Creepy Cat’s Eyes Inspire Road Markers (And Other Surprisingly Cool Inventions)


Two types of cat eyes. Both are scary non-negotiable. Photos in the public domain.

The inventiveness of nature often inspires human innovation as in the well-known case of hook-and-loop fasteners: the Swiss engineer George de Mestrel transformed a hiking annoyance (burrs) into a practical tool (Velcro). But did you know that road safety beacons were inspired by cat’s eyes reflecting headlights? For some reason, I find this much scarier than the Velcro story – especially the first advertisement depicting a row of live cats helpfully sitting along the median.

“Eyeshine” may be most familiar as a feline phenomenon, but it occurs in a wide variety of animals, from moths to whales. It’s caused by the tapetum lucidum, a reflective layer behind the light-sensitive part of the eye that reflects photons back, giving them a second chance to be seen. This ability is a major advantage at night and on the high seas and has evolved many times in many different forms.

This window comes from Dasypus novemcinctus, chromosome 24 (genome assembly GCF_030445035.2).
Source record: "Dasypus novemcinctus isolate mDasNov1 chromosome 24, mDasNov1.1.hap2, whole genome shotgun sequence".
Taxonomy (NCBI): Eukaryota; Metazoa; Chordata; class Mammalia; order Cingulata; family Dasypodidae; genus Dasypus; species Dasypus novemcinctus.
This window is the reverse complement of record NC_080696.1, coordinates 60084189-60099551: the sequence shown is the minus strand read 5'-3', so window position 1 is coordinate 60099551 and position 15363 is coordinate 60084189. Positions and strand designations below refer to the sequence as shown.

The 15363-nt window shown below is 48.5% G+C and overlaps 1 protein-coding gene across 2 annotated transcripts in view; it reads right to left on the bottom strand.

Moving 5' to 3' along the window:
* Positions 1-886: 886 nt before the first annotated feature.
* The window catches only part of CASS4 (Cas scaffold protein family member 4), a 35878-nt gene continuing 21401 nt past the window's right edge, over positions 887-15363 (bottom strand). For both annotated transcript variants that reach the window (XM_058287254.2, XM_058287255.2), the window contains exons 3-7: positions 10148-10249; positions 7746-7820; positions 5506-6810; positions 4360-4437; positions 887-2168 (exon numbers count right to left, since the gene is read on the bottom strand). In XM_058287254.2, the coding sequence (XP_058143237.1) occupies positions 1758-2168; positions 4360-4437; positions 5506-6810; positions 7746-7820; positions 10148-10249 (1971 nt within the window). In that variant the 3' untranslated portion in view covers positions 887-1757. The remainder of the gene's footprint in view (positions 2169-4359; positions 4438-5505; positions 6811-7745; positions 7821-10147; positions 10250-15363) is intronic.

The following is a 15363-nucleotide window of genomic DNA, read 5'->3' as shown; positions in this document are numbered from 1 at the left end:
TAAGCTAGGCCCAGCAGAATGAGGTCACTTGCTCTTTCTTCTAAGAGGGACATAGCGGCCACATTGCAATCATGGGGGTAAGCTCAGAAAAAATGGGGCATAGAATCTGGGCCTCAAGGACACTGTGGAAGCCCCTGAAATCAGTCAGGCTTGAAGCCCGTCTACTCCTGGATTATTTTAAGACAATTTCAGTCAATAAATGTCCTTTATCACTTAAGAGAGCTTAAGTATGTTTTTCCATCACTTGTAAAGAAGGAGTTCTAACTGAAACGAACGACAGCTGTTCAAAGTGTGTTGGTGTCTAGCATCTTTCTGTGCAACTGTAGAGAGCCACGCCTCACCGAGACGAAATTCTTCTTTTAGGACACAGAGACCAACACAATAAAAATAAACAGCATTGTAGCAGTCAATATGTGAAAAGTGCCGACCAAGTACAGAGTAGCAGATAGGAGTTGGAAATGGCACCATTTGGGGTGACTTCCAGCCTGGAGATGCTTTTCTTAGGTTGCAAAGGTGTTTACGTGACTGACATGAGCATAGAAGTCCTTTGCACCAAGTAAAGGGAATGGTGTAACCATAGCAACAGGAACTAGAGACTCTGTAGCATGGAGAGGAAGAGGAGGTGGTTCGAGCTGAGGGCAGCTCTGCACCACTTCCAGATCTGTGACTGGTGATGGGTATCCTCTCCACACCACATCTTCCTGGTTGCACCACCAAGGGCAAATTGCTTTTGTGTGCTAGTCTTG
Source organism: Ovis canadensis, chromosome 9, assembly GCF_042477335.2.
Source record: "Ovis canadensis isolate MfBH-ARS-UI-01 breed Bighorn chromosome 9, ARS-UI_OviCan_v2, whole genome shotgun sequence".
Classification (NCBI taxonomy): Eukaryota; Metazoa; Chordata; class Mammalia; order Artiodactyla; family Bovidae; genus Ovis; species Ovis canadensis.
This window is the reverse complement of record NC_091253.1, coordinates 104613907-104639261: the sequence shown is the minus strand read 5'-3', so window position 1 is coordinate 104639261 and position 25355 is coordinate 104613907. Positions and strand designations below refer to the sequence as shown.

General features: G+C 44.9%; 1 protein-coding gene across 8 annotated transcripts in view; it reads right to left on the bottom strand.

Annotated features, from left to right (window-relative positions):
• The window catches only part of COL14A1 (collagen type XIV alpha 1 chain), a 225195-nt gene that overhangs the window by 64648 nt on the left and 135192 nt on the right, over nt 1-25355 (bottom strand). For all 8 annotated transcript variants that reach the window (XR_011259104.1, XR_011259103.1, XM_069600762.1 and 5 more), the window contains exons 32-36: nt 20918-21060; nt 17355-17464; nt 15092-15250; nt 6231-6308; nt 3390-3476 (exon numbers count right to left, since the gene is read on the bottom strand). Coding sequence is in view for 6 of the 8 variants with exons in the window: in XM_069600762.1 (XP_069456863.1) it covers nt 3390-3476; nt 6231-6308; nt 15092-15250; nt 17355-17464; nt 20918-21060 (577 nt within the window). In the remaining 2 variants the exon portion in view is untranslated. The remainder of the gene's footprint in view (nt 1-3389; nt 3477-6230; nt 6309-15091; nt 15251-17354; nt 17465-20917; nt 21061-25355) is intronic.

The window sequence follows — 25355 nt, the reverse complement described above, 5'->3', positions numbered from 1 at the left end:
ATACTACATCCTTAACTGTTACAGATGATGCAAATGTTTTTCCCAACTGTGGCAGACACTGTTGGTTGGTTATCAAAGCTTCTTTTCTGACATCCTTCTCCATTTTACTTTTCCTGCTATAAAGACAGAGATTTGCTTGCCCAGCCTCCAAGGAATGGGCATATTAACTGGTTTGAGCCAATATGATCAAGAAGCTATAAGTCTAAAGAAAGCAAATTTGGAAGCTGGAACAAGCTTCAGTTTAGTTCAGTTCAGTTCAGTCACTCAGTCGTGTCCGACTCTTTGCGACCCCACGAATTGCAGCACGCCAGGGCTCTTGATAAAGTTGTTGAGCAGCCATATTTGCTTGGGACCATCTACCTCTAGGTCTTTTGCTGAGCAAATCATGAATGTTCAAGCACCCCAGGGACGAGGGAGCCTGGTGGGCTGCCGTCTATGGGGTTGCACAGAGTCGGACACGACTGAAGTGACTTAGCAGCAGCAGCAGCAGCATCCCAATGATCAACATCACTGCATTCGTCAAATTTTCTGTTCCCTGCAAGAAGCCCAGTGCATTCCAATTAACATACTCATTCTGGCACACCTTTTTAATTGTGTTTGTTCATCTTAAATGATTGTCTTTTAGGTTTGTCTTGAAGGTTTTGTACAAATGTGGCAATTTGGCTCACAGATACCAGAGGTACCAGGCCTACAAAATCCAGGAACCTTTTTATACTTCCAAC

Crocodiles and opossums use small particles to achieve diffuse reflection; deep-sea fish have layered crystals that reflect like a real mirror. Horses and whales reflect with an organized mesh of fibers; cats, dogs, seals and sharks all use cells containing crystals. Sharks are the only ones able to cover themselves if the environment has also lots of light (Sharks: 1, Cats: 0).

Multipack holder © Hi-Cone, photo by Andreas Sütterlin
Multipack holder © Hi-Cone, photo by Andreas Sütterlin

Eyeshine is just one of many rabbit holes of curiosity opened up by a visit to “Hidden Heroes: The Genius of Everyday Things,” an exhibit currently on display at the San Jose Museum of Art that includes both Velcro and safety reflectors.

“Hidden Heroes” was designed by Hi-Cone, a division of multinational ITW that produces those ubiquitous plastic rings for carrying six-packs. Their slogan is not scary, “We are everywhere”. Concerned about the public’s inability “to consciously perceive invention and its ingenuity”, Hi-Cone convinced Germany’s Vitra Design Museum to create an entire exhibition of mundane objects (including six-pack rings, of course) . The online exhibit features 44 heroes, 35 of which are on an international tour of the meat space. San Jose is just one of two host locations in the United States; the other was the MIT museum.


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